Using the spark-avro Library to Access Avro Data Sources

Spark supports loading and saving DataFrames from a variety of data sources. The spark-avro library allows you to process data encoded in the Avro format using Spark. No Maven pom.xml configuration or other changes are required.

The spark-avro library supports most conversions between Spark SQL and Avro records, making Avro a first-class citizen in Spark. The library automatically performs the schema conversion. Spark SQL reads the data and converts it to Spark's internal representation; the Avro conversion is performed only during reading and writing data.

Partitioning

The spark-avro library allows you to write and read partitioned data without extra configuration. As you do when writing Parquet, simply pass the columns you want to partition by to the writer. See Writing Partitioned Data and Reading Partitioned Data.

Compression

Specify the compression used on write by setting the Spark configuration spark.sql.avro.compression.codec. The supported compression types are uncompressed, snappy, and deflate. Specify the level to use with deflate compression in spark.sql.avro.deflate.level. For an example, see Writing Deflate Compressed Records.

Avro Record Name

Specify the record name and namespace to use when writing to disk by passing recordName and recordNamespace as optional parameters. See Specifying a Record Name.

Avro to Spark SQL Conversion

The spark-avro library supports conversion for all Avro data types, except complex union types:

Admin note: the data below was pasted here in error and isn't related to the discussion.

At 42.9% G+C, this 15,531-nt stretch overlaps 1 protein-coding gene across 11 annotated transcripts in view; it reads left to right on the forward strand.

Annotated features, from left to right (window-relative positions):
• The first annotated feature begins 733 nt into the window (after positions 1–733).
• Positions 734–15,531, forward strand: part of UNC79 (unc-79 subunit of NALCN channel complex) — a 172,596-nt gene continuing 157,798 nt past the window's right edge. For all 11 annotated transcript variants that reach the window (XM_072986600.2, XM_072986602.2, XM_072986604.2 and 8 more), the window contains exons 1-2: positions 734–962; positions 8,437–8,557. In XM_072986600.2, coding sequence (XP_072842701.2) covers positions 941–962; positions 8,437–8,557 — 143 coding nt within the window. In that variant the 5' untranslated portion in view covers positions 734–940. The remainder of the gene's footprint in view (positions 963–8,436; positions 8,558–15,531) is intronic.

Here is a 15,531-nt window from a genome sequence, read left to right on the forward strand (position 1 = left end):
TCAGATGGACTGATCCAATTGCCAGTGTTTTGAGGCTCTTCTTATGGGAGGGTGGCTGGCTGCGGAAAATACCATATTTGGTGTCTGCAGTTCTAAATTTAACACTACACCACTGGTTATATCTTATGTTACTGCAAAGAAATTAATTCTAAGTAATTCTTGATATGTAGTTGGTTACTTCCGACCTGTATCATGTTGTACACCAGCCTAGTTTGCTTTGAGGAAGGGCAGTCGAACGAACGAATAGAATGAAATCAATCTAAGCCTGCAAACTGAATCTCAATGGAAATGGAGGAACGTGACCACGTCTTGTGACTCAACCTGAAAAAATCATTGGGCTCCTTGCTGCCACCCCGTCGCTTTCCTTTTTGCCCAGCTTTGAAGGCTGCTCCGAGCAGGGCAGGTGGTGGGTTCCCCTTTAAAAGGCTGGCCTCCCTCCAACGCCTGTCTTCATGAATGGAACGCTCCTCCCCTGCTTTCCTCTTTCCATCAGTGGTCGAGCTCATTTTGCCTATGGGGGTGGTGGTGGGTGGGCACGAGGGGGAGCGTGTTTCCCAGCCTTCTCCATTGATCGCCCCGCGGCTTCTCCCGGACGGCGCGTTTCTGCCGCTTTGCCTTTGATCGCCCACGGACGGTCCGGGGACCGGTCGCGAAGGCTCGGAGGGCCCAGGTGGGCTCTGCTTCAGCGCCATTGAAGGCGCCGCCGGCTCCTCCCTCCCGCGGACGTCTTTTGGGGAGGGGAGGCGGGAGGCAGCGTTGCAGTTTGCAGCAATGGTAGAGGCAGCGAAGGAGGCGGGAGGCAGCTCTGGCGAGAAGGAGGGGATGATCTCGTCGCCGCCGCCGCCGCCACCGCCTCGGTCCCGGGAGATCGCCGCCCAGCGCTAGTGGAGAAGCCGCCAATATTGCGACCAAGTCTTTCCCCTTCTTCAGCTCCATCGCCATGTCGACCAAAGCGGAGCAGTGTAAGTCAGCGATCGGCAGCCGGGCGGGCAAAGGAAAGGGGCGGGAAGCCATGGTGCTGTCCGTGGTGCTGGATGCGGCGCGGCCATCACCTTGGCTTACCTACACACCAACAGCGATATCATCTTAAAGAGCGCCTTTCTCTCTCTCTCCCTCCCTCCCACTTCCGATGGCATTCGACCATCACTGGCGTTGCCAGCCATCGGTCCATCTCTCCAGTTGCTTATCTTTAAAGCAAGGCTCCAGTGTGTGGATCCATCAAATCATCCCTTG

• boolean -> BooleanType
  • int -> IntegerType
  • long -> LongType
  • float -> FloatType
  • double -> DoubleType
  • bytes -> BinaryType
  • string -> StringType
  • record -> StructType
  • enum -> StringType
  • array -> ArrayType
  • map -> MapType
  • fixed -> BinaryType
The spark-avro library supports the following union types:
  • union(int, long) -> LongType
  • union(float, double) -> DoubleType
  • union(any, null) -> any
All doc, aliases, and other fields are stripped when they are loaded into Spark.

Spark SQL to Avro Conversion

Every Spark SQL type is supported:
  • BooleanType -> boolean
  • IntegerType -> int
  • LongType -> long
  • FloatType -> float
  • DoubleType -> double
  • BinaryType -> bytes
  • StringType -> string
  • StructType -> record
  • ArrayType -> array
  • MapType -> map
  • ByteType -> int
  • ShortType -> int
  • DecimalType -> string
  • BinaryType -> bytes
  • TimestampType -> long

Limitations

Because Spark is converting data types, watch for the following:
  • Enumerated types are erased - Avro enumerated types become strings when they are read into Spark because Spark does not support enumerated types.
  • Unions on output - Spark writes everything as unions of the given type along with a null option.
  • Avro schema changes - Spark reads everything into an internal representation. Even if you just read and then write the data, the schema for the output will be different.
  • Spark schema reordering - Spark reorders the elements in its schema when writing them to disk so that the elements being partitioned on are the last elements. See Writing Partitioned Data for an example.

API Examples

This section provides examples of using the spark-avro API in all supported languages.

Scala Examples

Using the DataFrame API is the easiest way to work with Avro in Spark . The spark-avro library includes avro methods in SQLContext for reading and writing Avro files:.

Scala Example with Function
import com.databricks.spark.avro._

val sqlContext = new SQLContext(sc)

// The Avro records are converted to Spark types, filtered, and
// then written back out as Avro records
val df = sqlContext.read.avro("input dir")
df.filter("age > 5").write.avro("output dir")

You can also specify the format "com.databricks.spark.avro":

Scala Example with Format